Magazine article Black Issues in Higher Education

On the Road to Reauthorization: With the Higher Education Act Up for Reauthorization, the Fate of Student Aid and the Future of Colleges' Regulatory Independence Is Uncertain

Magazine article Black Issues in Higher Education

On the Road to Reauthorization: With the Higher Education Act Up for Reauthorization, the Fate of Student Aid and the Future of Colleges' Regulatory Independence Is Uncertain

Article excerpt

As Congress returns to work this month, it has plenty on its plate, but all eyes and hopes in higher education will be pinned on the reauthorization of the legislative behemoth known as the Higher Education Act.

Though the renewal of the act itself isn't in doubt, educators are still waiting to see what the massive bill will contain. Will it give poor students more tuition help? Less? Will colleges soon find themselves scrambling to justify their costs and their graduation rates to government auditors? Decisions about these and other far-reaching policy questions will all be decided over the next few months.

The 1965 Higher Education Act is reauthorized every six years. During reauthorization, both houses of Congress hold hearings in Washington, inviting educators, advocacy groups and other policy analysts to examine the law and offer suggestions about what works, what doesn't and--perhaps most importantly--what programs need more money.

After the House of Representatives and Senate draft legislation they can agree on, they send it to the president. Once the measure becomes law, the U.S. Department of Education is responsible for administering and enforcing it.

According to Alexa Marrero, press secretary for the House Committee on Education and the Workforce, which is overseeing reauthorization, the House has held 10 hearings so far, and plans to finish its work on the bill by the end of year. The chairman of the committee, Rep. John A. Boehner, R-Ohio, and one of the subcommittee chairmen, Rep. Howard "Buck" McKeon, R-Calif., are two of the key players.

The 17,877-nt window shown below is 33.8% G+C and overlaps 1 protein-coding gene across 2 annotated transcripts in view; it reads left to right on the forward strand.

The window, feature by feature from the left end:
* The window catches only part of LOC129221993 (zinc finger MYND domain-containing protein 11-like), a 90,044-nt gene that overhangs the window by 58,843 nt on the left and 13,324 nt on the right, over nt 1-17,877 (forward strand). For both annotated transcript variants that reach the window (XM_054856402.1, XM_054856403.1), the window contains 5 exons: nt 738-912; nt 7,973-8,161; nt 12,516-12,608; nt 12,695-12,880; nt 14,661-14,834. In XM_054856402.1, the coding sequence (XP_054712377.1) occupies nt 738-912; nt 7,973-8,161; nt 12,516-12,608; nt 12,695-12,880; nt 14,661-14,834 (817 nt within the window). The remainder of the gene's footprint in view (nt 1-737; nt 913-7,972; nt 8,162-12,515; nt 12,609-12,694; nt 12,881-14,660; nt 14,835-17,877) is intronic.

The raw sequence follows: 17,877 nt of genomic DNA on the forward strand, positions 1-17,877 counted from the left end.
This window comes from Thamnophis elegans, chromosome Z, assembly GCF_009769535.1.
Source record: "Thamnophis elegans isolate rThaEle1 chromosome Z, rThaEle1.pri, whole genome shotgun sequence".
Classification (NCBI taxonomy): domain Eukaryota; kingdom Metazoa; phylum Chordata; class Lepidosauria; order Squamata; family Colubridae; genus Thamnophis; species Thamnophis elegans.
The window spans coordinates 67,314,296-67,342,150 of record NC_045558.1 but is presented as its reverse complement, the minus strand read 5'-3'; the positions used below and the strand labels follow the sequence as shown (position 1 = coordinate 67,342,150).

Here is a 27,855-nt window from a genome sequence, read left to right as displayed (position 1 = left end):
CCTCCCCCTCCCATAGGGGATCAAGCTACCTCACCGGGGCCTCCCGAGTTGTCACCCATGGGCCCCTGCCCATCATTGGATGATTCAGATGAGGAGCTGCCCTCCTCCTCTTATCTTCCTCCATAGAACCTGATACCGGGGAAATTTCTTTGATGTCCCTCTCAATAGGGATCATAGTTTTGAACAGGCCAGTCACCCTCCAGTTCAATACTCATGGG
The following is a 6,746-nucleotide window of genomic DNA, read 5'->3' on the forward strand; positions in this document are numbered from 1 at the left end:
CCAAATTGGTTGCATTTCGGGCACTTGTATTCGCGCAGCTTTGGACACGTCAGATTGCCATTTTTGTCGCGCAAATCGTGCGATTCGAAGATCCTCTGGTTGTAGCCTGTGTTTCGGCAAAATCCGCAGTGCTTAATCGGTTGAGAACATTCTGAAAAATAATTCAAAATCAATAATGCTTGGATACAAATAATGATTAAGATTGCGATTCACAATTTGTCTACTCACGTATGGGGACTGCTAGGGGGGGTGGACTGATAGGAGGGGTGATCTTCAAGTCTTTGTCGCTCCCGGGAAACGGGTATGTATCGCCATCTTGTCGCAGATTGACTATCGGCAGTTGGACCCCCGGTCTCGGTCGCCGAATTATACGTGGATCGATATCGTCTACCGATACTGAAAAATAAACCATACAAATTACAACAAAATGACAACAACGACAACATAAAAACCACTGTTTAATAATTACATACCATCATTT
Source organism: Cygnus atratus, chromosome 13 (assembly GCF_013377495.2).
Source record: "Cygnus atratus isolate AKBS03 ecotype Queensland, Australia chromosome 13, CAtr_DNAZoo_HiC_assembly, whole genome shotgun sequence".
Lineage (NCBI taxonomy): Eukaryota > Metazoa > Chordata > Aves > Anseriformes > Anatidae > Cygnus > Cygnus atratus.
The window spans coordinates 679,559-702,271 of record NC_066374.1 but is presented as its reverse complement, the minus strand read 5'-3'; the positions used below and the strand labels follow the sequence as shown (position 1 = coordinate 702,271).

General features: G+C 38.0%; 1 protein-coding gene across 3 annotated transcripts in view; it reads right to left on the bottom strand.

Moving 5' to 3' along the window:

The Committee on Health, Education, Labor and Pensions in the Senate will probably do most of its work on the legislation in 2004, Marrero said, after which the two houses will meet in a conference committee to draft the final measure they send to President Bush.

Marrero said it's important to remember that in terms of funding, the reauthorizing committees don't control how much money a program ultimately gets; that's up to the appropriations committees.

"Appropriators could go below suggested funding; it happens all the time. They are forced to appropriate whatever money is available," she says. "It's not a regular occurrence that an appropriation would be the same as an authorization level--it's often lower."

Money for higher education is earmarked in the Labor, Health and Human Services and Education bill.

IT'S ALL ABOUT ACCESS

As reauthorization takes shape on Capitol Hill, most agree that the ultimate goal is to increase access to higher education for disadvantaged students particularly those from low-income families. The soaring cost of higher education is barring these students from pursuing college degrees, officials say, and the federal government should do something about it.

"Despite billions of dollars we've put into student-aid programs, low-income students still remain underrepresented in schools compared to middle- and upper-income students," says Chris Simmons, assistant director of government relations at the American Council on Education (ACE).

Simmons said community colleges are vital to these discussions on access, because they enroll a majority of the low-income students and can speak knowledgeably of their plight.

According to a report by the Advisory Committee on Student Financial Assistance, an independent group commissioned by Congress to study financial aid, 168,000 low- and moderate-income high-school graduates who qualified for some form of postsecondary education couldn't afford to attend any college in 2002. Financial constraints kept another 406,000 students from attending a four-year college. The report, "Empty Promises: The Myth of College Access in America," also predicts that in the first decade of the 21st century, two million college-qualified students from low- and moderate-income families won't be able to afford any college at all. …

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